Tuesday, April 24, 2007

New Ecomafia Crackdown

Italy appears to have drafted new legislation that will impose harsher penalties for illegal dumping and trafficking of wastes. I reviewed a few EU and non-EU member states and the new legislation appears to be at the upper limit compared to other maximum penalties. The Italian bill would hand up to 10-years in prison and 250,000 euro fines.

This appears to be afront of new EU legislation that has imposed minimum penalties for illegal dumping and other ecological crimes. Interestingly, since these developments, the EU is now imposing possible sanctions on the US and China for giving subsidies to industry to dispose of hazardous and other wastes. This appears to be part of the on-going struggle for the EU to hold onto its exports as they continue to falter for the EU with the ever falling dollar.

Is this law driven by the actual attempt to crack down on the mafia or is it a means for the EU to demonstrate that there are measures to curbing illegal dumping within the EU for its on-going trade war? Perhaps both as the indirect costs of illegal dumping are astronomical and any favoring with the EU would help when the Italian debt has been downgraded to A+.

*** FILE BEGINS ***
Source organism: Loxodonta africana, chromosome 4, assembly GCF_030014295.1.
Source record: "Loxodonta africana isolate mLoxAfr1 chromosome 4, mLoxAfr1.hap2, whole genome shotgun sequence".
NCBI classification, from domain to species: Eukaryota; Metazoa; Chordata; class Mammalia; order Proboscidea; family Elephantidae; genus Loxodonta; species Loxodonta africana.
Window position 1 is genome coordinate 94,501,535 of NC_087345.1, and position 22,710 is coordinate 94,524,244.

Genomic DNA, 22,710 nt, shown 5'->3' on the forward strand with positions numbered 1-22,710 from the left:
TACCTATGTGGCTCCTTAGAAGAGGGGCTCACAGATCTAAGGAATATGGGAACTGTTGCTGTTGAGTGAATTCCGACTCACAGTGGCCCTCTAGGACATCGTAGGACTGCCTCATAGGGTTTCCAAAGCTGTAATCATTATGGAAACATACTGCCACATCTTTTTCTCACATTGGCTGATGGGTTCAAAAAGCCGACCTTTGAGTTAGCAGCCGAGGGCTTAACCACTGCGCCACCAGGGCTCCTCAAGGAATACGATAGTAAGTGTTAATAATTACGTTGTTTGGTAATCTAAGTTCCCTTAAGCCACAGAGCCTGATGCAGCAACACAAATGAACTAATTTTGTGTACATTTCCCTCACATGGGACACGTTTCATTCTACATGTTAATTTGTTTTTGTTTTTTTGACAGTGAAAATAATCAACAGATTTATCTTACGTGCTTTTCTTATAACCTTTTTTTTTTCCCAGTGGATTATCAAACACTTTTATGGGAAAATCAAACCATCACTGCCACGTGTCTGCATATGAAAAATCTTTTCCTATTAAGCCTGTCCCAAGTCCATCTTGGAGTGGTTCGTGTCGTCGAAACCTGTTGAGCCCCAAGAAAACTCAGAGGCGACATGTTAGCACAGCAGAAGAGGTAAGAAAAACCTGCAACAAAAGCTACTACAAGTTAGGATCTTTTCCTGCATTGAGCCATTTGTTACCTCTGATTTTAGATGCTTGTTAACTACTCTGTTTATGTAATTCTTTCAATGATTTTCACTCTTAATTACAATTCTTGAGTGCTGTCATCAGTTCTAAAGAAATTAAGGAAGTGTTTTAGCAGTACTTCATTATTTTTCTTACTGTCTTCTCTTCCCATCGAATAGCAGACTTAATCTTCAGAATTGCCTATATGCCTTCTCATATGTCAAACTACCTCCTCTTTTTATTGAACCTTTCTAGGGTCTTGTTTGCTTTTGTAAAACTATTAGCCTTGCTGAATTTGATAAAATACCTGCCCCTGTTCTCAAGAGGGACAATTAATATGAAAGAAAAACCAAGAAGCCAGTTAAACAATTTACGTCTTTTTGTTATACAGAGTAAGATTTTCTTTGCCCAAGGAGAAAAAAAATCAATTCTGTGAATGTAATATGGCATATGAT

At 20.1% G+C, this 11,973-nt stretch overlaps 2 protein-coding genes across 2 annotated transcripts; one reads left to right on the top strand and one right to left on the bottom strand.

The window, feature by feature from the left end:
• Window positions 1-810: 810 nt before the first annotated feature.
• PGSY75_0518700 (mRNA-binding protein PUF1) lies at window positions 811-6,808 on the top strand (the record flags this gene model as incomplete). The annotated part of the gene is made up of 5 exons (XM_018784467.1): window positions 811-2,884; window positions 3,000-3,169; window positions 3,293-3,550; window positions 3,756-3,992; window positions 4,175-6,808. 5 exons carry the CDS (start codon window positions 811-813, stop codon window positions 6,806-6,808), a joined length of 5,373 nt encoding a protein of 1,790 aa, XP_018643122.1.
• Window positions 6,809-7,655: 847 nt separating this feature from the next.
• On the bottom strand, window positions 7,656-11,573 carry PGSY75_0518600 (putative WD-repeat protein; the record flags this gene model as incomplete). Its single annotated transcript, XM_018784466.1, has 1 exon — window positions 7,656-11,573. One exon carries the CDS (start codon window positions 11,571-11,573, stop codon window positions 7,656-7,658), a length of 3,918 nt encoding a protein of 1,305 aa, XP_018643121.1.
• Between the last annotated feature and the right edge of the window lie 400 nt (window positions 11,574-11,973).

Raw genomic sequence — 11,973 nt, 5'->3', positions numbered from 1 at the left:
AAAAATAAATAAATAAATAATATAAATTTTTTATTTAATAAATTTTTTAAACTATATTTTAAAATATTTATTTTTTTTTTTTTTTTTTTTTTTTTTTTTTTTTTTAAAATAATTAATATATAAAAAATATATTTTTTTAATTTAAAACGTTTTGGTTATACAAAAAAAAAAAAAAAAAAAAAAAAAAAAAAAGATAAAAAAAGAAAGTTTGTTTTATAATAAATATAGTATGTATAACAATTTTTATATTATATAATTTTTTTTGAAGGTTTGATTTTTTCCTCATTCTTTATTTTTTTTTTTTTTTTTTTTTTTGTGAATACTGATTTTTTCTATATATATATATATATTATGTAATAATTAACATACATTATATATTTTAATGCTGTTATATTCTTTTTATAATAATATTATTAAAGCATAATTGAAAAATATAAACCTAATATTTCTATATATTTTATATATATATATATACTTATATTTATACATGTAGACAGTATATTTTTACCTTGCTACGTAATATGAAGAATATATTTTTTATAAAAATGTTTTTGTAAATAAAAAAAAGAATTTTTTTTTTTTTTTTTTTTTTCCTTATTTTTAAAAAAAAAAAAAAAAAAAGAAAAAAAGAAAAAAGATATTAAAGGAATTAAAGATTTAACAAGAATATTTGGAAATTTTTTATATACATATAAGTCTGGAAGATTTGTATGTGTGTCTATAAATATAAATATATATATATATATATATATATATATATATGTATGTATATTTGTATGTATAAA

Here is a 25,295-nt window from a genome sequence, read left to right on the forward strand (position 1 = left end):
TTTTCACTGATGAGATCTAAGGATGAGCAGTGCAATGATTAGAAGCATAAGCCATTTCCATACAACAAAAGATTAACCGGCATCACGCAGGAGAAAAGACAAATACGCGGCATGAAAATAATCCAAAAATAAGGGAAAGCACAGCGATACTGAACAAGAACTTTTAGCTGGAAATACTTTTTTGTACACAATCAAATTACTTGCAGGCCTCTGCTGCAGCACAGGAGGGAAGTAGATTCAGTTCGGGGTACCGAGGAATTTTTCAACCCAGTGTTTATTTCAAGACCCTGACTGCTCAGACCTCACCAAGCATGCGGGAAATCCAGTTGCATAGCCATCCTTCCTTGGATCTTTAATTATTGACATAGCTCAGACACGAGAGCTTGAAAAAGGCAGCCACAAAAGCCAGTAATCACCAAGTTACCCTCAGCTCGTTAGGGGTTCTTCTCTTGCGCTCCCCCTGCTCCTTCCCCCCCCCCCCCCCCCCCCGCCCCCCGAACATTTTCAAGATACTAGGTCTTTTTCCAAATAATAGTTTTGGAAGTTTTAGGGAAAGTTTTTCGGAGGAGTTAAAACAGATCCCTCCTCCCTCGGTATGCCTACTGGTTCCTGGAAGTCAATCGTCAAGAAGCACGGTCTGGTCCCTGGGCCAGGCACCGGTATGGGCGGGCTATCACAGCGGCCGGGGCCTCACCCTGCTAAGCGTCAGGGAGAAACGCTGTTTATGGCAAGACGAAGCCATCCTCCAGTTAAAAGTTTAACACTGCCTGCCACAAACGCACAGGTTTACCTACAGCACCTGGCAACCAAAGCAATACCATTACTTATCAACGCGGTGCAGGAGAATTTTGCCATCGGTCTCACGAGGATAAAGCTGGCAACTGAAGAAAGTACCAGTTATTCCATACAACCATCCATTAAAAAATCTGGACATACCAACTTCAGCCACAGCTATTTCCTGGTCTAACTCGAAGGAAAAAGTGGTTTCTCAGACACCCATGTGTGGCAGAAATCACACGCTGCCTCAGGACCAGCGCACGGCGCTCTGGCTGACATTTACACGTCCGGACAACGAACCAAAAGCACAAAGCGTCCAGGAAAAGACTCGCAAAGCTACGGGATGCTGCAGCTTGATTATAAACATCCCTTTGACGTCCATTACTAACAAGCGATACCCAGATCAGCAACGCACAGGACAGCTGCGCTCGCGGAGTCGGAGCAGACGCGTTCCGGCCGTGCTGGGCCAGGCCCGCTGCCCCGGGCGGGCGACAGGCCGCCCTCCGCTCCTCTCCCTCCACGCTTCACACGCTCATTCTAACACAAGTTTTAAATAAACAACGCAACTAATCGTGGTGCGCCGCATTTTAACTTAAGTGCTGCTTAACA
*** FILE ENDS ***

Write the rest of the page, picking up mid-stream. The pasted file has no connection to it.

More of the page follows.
There is some skepticism of mafia crackdowns in Italy. As the "questione meridionale" (Question of the Meridian or Middle Region) hasn't been answered since WWII, there will always be a stark difference in wealth of the north to the poor south. As the politicians invest in the south as a voting reservoir, there is no crack down on the status quo of the mafia. Still unresolved, this invites groups such as the Lega Nord (the Northern League) which answers with the option to cleanly cut away from the south. The mafia has its roots in being counter-establishment and the organization continues its trends as the south is still not integrated accordingly by the government.

This legislation does target the 2nd highest revenue source to drug trafficking for the mafia, however, it still doesn't target infrastructural changes and unemployment that would keep crime from being the easier option. There is still a long way to go for Italy, but this does make a low risk crime with small punishments a more serious punishment.

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